Moving Average (MA)

A moving average , as the name suggests means, is an average. It is an indicator which is frequently used in technical analysis and shows the average value of a security’s price over a certain period. As the security’s price changes, its average price also moves up or down. Moving averages thus simply measure the average price over a specific time frame. MAs are trend following indicators and are generally used for measuring momentum – and for identification and / or confirmation of a trend. A moving average also helps define possible areas of support and resistance. It is a trend following or lagging indicator as it is based on past prices. Finally, it is also a barometer of crowd behavior and defines the direction of crowd movement and current trend.

The longer the time period for the moving average, the greater the lag. Thus, a 200-day moving average will lag much more degree than a 20-day moving average because it contains prices from the past 200 days. 50-day and 200-day moving averages for stocks are widely used by investors and traders and are considered as important trading signals.

Moving averages are a fully customizable indicator, which means that the investor is free to choose any time frame they want when calculating the average. The most common time frames used in Moving averages are 15, 20, 30, 50, 100, and 200 days. The shorter the time interval used to create the average, the more sensitive it will be to price changes. The longer the time interval, the less sensitive the average will be.

A rising moving average indicates that the security is in an upward trend, while a decreasing moving average indicates that it is in a downward trend. Likewise, upside momentum is confirmed with a bullish crossover, which occurs when a short-term moving average crosses above a long-term moving average. On the other hand, downside momentum is confirmed with a bearish crossover, which occurs when a short-term moving average crosses below a long-term moving average. Moving averages come in various forms but their underlying purpose remains the same, to help technical traders track the trends of financial assets by smoothing out the day to day price fluctuations, or noise.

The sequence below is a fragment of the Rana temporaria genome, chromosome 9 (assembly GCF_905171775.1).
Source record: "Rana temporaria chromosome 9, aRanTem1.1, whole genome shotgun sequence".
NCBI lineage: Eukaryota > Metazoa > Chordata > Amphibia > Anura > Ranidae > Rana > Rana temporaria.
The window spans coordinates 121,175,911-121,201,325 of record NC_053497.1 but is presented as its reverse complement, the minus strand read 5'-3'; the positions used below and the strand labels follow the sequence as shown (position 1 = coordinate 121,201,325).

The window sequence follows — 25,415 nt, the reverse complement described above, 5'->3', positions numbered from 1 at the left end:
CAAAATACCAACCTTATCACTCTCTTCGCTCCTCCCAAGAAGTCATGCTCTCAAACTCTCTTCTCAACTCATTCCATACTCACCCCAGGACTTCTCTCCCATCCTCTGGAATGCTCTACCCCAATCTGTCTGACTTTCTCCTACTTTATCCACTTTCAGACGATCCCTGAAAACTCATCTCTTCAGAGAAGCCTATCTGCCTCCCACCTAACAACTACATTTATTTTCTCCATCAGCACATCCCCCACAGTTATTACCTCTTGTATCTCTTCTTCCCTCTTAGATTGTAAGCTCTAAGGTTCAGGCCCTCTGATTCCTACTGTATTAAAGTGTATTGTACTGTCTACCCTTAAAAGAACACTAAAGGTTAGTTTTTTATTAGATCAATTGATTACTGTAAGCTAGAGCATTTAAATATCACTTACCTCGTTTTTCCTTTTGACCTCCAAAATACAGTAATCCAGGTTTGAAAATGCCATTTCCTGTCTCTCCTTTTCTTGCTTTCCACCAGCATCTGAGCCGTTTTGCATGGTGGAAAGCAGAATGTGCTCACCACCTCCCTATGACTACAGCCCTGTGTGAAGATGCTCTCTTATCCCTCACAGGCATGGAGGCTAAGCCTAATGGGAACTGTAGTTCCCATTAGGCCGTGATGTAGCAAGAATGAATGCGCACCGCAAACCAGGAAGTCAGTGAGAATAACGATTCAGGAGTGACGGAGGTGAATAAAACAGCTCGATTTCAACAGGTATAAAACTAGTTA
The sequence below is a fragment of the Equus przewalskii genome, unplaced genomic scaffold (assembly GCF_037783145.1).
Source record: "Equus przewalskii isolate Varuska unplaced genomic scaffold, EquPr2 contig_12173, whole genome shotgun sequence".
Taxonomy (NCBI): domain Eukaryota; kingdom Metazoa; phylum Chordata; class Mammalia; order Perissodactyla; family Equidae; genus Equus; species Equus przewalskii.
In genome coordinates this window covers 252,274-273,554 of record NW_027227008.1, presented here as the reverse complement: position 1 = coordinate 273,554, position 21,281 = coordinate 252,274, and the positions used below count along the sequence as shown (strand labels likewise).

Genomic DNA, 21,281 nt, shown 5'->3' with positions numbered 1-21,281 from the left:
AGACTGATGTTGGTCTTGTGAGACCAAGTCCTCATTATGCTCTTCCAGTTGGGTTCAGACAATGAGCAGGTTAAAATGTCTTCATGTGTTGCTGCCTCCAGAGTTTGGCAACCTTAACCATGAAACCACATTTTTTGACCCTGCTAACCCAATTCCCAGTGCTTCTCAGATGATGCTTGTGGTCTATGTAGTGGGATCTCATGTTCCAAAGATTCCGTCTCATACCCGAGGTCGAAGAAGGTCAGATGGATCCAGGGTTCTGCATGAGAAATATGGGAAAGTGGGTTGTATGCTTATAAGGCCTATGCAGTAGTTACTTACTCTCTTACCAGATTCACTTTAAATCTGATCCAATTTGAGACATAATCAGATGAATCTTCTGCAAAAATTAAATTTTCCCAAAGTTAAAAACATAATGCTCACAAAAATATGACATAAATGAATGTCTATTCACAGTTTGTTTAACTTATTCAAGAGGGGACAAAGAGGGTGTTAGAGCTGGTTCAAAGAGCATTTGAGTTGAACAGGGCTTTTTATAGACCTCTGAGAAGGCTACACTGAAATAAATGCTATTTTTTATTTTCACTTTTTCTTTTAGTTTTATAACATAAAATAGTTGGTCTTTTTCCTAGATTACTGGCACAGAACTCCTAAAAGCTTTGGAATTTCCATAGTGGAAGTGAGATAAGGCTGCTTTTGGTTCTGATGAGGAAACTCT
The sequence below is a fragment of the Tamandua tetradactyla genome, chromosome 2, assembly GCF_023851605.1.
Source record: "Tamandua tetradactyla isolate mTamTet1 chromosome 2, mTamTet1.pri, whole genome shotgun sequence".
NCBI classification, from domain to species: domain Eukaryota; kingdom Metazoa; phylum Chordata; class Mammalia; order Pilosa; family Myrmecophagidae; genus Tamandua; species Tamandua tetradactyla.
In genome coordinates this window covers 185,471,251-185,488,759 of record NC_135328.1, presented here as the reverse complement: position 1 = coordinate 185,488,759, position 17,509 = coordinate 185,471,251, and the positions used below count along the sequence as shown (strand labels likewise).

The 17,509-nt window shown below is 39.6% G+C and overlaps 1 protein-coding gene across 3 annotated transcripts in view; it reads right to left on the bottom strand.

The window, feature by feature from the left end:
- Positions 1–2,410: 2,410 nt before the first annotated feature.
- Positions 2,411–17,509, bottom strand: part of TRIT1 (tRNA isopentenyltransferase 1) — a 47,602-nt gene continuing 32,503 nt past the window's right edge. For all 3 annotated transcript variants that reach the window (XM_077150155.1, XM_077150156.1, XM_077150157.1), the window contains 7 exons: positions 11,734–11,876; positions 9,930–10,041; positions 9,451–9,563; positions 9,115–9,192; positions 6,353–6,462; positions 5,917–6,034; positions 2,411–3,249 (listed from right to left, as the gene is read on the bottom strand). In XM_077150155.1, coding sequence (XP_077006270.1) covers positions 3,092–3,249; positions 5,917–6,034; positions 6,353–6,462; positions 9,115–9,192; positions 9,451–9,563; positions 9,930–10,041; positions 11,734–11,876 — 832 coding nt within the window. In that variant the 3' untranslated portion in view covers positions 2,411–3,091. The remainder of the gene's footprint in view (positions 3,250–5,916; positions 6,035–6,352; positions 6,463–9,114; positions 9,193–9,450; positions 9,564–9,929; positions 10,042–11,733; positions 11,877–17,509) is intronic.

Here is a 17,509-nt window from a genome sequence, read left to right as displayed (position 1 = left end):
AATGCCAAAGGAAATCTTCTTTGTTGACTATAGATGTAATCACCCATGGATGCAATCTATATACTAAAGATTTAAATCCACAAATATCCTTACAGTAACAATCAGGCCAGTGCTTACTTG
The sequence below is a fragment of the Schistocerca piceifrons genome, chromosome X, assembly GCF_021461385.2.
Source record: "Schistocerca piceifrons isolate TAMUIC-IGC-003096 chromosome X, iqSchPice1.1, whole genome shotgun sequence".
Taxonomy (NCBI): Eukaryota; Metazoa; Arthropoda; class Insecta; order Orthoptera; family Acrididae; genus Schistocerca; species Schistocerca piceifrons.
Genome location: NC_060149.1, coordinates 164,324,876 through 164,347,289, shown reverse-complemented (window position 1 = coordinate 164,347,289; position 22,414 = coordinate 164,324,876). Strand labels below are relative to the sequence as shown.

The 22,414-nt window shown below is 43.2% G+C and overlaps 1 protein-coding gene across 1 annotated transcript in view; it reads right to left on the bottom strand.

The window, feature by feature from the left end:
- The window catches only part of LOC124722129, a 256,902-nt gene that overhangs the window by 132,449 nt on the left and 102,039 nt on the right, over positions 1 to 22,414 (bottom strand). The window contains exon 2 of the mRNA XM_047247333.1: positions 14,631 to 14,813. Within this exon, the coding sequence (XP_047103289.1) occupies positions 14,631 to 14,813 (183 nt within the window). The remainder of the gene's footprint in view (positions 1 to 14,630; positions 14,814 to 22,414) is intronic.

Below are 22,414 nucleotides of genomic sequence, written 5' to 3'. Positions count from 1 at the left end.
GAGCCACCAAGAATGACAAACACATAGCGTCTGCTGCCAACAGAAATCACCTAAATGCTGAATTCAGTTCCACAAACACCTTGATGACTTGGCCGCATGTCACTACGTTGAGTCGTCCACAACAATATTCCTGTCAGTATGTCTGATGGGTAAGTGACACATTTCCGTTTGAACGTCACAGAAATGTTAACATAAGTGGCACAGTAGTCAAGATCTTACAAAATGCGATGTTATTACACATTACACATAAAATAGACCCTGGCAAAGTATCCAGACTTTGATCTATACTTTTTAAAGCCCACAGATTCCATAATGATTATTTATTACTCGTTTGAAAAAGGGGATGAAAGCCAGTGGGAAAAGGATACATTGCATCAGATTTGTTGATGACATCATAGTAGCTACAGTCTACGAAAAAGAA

The two most popular types of moving averages are :

  • Simple Moving Average (SMA),
  • Exponential Moving Average (EMA).

Simple Moving Average (SMA)

The simple form of moving average, called simple moving average (SMA), is calculated by calculating the arithmetic mean of the given values. In other words, a set of numbers – or prices in the case of financial value – is added and then divided by the number of prices in question. The formula for calculating the basic moving average or simple moving average of security is as follows:

SMA = (A1+A2+…..+An)/n

A=Average in period n
n=Number of time periods 

Exponential Moving Average (EMA)

The exponential moving average is a type of moving average that gives more weight to the current value in an attempt to make it more liable to new data. To calculate the EMA, you must first calculate the simple moving average (SMA) at a particular time. Next, you need to calculate the multiplier for the weight of the EMA (referred to as the “performance”), which generally follows the standard: [2 / (time-selected time + 1)]. Thus, for a 20-day moving average, the product would be [2 / (20 + 1)] = 0.0952. You then use the relationships associated with the previous EMA to arrive at the current value. The EMA thus gives more weight to the previous rates, while the SMA gives the same weight to each price.

EMAt = [Vt×(s/1+d)]+EMAy×[1−(s/1+d)]



EMAt = EMA today

Vt = Value today

EMAy = EMA yesterday

s = Smoothing

d = Number of days